## My first publication

Today, my supervisor Prof. Bart De Bruyn got the acceptance email from the editor of Annals of Combinatorics for our joint paper “On semi-finite hexagons of order $(2, t)$ containing a subhexagon” which we had submitted in July 2014. Both the referee reports were very positive and encouraging. This was my first ever research paper and I am naturally quite happy with it. In this post I would try to give a summary of the results and the main techniques used in an easily accessible way. A preprint of the paper can be found here and slides of a talk I gave on my work can be found here.

An important type of point-line geometries (think of them as hypergraphs where vertices are called points and the edges are called lines if that helps) is the class of  generalized polygons introduced by Jacques Tits in 1959. One of the main reasons for their study was that they have connections with some interesting objects like  finite groups of Lie type and Moore graphs. The graph theory connection is much easier to explain and I would stick to that. For every point-line geometry (or a hypergraph) we have an associated bipartite graph, called the incidence graph, which is formed by taking the points and lines as vertices, and joining a point $p$ to a line $L$ if the $p$ is incident with (or contained in) $L$.

A generalized $n$-gon is a point-line geometry whose incidence graph has diameter $n$ and the maximum possible girth, $2n$.

The smallest case $n = 2$ gives us the complete bipartite graph, i.e., every point is connected to every line, while for $n = 3$ we get what is more common known as a projective plane. A generalized polygon is said to be thick if every vertex in its incidence graph has degree at least $3$. It can be shown that all other generalized polygons can be derived from the thick ones, so they are the only ones worth studying.

In 1964 Walter Feit and Graham Higman showed that besides the trivial examples for $n = 2$ and the projective planes for $n = 3$, thick generalized $n$-gons can only exist for $n$ equal to $4, 6$ or $8$, the so called quadrangles, hexagons and octagons. This narrows down the search for these objects to only three cases! There were examples known for all of these $n$ but even after 60 years we don’t know if we have all of them. Many new generalized quadrangles were discovered in past 60 years but for hexagons and octagons all we have are the examples originally given by Tits.

Tits asked an interesting (and important) question about the generalized polygons. Can these structures be semi-finite? That is, can we have a generalized $n$-gon where the number of lines through each point is infinite while the number of points on each line is finite? This turned out to be an extremely challenging problem. The only progress that had been made was that semi-finite generalized quadrangles cannot exist when every line has exactly $s+1$ points on it for a fixed $s = 2$, $3$ and $4$, proved by Peter Cameron (1981), Andries Brouwer/Bill Kantor (1990) and Gregory Cherlin (2005), respectively. Peter Cameron has briefly mentioned this problem in his blog post The field with one element.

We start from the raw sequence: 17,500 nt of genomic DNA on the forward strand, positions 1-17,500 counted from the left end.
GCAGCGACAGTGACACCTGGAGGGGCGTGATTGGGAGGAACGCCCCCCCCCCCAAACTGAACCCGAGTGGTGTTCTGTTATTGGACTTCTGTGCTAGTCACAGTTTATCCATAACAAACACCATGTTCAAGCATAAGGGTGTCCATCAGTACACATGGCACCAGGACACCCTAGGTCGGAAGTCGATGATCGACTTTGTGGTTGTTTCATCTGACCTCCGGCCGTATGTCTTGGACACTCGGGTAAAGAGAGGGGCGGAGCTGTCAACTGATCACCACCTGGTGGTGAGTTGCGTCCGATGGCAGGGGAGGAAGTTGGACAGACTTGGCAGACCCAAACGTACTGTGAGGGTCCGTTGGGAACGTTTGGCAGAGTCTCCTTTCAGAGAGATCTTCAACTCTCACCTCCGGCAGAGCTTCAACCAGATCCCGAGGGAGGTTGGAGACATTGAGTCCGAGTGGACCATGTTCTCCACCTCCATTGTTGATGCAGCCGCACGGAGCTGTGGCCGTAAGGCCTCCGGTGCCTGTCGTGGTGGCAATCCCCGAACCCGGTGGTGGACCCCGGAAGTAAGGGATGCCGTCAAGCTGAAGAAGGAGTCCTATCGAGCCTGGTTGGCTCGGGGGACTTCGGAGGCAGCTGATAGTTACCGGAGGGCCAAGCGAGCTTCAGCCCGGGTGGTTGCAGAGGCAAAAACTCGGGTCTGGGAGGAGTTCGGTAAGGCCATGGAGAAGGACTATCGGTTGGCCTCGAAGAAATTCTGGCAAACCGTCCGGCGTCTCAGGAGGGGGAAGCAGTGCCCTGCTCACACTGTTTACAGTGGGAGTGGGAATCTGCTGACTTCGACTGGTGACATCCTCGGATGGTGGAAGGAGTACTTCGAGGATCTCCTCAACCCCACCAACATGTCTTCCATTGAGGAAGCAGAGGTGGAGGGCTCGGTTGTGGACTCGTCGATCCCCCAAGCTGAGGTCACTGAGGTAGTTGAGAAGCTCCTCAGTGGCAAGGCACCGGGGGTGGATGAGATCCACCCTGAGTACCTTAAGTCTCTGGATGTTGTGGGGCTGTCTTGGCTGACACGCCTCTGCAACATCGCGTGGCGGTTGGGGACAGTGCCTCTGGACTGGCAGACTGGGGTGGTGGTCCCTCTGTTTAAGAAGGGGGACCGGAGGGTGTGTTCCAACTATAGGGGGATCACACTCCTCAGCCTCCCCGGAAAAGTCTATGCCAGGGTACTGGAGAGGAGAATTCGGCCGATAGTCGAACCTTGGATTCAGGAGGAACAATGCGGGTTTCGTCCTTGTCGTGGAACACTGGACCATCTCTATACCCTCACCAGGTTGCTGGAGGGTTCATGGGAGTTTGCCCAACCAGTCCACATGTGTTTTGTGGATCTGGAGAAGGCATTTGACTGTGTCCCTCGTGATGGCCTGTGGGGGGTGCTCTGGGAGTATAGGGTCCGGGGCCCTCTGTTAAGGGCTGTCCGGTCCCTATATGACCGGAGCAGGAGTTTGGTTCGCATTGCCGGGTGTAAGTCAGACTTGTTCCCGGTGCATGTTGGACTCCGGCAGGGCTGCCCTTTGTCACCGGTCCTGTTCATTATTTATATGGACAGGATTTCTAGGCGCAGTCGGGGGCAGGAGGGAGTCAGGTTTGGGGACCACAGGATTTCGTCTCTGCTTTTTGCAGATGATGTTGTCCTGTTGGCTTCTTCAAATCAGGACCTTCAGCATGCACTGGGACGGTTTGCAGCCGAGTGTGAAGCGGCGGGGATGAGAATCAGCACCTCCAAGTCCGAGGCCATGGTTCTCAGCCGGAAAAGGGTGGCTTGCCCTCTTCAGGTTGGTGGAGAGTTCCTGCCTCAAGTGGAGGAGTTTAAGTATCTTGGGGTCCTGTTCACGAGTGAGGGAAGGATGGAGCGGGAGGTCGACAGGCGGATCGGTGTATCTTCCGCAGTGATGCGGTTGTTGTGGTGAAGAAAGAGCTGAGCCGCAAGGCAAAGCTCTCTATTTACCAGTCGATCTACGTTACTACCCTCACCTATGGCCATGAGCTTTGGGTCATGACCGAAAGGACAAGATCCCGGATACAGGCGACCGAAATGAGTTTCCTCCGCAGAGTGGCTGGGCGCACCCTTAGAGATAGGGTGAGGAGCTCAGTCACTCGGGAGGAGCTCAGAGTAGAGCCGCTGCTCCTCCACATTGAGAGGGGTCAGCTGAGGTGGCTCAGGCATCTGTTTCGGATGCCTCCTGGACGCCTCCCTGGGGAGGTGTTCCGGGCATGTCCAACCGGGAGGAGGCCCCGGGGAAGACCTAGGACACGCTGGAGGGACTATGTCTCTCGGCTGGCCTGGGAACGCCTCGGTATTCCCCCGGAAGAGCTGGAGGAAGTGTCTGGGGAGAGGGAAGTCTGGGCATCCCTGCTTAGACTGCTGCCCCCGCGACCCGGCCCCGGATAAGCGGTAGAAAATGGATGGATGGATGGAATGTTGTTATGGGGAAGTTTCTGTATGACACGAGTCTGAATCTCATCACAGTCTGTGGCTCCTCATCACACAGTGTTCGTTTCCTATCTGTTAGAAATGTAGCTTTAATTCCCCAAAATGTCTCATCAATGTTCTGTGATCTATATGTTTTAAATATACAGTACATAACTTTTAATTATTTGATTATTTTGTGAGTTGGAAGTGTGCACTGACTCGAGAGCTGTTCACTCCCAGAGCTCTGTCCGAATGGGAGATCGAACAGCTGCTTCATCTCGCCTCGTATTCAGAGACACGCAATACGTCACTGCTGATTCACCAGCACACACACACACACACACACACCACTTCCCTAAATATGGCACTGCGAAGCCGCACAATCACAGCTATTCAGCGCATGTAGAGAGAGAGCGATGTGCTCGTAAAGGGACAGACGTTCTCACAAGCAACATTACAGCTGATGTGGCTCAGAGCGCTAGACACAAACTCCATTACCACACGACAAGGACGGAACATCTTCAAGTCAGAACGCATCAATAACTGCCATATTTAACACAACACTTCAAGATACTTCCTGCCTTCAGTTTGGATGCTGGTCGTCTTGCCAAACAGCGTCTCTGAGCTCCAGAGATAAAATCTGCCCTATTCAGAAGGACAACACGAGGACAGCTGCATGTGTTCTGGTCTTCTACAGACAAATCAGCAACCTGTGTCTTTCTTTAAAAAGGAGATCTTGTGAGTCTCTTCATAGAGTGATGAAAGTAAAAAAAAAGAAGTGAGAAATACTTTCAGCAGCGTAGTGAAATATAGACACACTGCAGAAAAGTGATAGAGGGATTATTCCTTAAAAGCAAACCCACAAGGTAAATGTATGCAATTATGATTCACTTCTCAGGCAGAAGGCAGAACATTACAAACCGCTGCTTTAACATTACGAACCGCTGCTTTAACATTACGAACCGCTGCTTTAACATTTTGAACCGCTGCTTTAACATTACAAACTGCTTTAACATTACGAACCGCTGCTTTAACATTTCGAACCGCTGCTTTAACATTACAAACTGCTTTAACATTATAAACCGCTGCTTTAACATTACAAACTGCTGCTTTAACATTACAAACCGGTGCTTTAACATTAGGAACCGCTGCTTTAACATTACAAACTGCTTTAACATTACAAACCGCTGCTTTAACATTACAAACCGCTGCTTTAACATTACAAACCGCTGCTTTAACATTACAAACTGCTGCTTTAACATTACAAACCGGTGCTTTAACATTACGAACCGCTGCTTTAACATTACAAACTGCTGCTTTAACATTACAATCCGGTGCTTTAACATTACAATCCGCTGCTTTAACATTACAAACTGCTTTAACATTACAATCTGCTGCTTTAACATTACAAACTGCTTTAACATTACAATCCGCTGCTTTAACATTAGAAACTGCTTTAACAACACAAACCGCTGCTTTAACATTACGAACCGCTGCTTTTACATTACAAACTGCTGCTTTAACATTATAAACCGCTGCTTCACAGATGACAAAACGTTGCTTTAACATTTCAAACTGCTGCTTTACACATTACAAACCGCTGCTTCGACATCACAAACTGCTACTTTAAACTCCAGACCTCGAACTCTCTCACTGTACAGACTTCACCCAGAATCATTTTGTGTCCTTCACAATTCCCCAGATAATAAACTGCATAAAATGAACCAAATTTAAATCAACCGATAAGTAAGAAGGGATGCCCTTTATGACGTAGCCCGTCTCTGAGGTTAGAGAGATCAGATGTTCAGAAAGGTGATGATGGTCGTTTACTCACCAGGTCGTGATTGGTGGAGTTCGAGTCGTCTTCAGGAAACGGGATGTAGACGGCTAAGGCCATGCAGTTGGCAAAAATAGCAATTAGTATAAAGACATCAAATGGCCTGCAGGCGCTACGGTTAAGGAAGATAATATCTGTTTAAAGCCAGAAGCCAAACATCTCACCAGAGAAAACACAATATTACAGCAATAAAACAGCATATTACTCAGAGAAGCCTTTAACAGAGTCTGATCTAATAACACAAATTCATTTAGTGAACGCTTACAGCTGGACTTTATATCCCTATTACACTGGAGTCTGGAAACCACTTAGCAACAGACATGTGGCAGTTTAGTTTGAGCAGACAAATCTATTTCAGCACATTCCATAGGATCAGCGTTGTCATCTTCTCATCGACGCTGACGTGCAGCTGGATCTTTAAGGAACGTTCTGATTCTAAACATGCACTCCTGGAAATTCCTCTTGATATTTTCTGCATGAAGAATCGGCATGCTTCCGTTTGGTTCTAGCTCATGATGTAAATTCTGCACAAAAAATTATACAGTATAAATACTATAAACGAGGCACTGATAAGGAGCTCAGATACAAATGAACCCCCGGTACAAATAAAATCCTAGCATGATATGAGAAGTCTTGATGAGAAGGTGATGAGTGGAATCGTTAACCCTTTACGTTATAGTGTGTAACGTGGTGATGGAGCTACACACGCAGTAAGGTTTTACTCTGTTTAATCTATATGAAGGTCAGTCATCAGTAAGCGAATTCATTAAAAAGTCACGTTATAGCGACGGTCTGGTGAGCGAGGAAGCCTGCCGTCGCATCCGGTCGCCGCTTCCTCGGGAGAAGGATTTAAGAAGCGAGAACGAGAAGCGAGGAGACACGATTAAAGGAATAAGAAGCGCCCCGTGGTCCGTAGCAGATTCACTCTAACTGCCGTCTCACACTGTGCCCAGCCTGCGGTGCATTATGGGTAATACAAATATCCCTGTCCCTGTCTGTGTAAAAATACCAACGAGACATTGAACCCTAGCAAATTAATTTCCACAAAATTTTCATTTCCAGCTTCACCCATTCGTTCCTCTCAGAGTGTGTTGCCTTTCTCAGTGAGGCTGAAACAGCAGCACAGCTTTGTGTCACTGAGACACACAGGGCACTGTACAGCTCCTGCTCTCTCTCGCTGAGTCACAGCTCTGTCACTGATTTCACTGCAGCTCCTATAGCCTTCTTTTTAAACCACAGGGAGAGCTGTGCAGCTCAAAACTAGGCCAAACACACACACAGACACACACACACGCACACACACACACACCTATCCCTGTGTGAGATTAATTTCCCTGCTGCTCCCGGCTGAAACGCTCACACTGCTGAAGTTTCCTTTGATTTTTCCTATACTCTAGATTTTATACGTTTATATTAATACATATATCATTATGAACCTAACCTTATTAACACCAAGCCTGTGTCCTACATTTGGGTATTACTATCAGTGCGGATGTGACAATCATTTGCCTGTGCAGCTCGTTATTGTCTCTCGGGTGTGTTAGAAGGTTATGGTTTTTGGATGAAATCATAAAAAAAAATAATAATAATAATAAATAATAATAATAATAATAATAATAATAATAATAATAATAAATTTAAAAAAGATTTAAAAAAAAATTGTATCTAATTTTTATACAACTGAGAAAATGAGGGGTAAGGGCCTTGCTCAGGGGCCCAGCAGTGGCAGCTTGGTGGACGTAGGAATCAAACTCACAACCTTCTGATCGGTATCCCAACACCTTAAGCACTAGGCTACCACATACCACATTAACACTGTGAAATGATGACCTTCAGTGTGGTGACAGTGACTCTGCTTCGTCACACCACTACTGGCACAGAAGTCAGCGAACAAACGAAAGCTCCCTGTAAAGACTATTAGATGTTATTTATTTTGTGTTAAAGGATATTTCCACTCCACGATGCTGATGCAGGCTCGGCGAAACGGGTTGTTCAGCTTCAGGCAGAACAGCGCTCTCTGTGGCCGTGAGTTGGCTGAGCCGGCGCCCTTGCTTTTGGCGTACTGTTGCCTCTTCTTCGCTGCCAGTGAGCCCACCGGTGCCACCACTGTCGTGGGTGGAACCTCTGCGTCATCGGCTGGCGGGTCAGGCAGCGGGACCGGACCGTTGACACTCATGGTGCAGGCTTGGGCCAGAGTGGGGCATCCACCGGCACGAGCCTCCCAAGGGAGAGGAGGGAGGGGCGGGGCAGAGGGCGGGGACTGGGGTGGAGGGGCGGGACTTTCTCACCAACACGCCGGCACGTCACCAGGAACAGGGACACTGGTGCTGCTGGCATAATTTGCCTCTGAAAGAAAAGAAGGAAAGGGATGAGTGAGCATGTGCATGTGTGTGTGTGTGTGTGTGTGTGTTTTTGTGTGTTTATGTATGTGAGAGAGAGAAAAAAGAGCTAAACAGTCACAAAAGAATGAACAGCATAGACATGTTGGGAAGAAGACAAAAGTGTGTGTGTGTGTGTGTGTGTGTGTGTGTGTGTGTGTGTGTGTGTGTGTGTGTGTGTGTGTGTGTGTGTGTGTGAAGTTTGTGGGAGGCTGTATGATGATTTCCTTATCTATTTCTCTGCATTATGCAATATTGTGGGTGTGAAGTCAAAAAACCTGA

In this paper, we have made a small contribution towards the solution of this important open problem in finite geometry. We prove that a semi-finite generalized hexagon with three points on each line cannot exist, under the condition that it contains a (finite) subhexagon of order $2$ (a generalized polygon is said to have order $s$ if it has $s+1$ points on each line and $s + 1$ lines through each point). Generalized hexagons of order $2$ are well known and some easy constructions of them can be found here. Note that this is the first such result for generalized hexagons.

The basic idea is to study the (completely classified) generalized hexagons of order $2$ and then to arrive at a contradiction if we assume that a semi-finite generalized hexagon contains them. Of course, there are many properties of these hexagons that could be studied but we focussed on only those properties that are related to embedding one generalized polygon into another. A general theory of such embeddings was developed by Bart in his paper on Polygonal Valuations, which was the starting point of our work. Computing these so called valuations of a given generalized polygon $G$ tells us a lot about every other (possibly infinite) generalized polygon that would contain $G$ as a (full) subgeometry. The theory has been quite successful for characterising known geometries and sometimes finding new ones!

In our paper we use a more “loose” definition of valuations, which lets us prove an even stronger result of classifying all near hexagons that contain these subhexagons. The near polygons are even more general than generalized polygons, in the sense that every generalized $n$-gon (which by the result of Feit and Higman can be assumed to have $n = 4, 6$ or $8$) is a near $n$-gon (something I have not defined in this post).

Another important thing I would like to mention is that using computers in computing the valuations (and some other things) made our life much easier. And in fact, it would be a bit foolish to do these computations by hand. The algorithmic part for our research has been quite interesting and after some time I found out that I could use the Dancing Links algorithm by the famous computer scientist/mathematician Donald Knuth to do these computations for geometries with more than two points on each line. These computations and some ideas from the paper on polygonal valuations by Bart have recently lead to more results on semi-finite generalized hexagons which we are hoping to publish soon.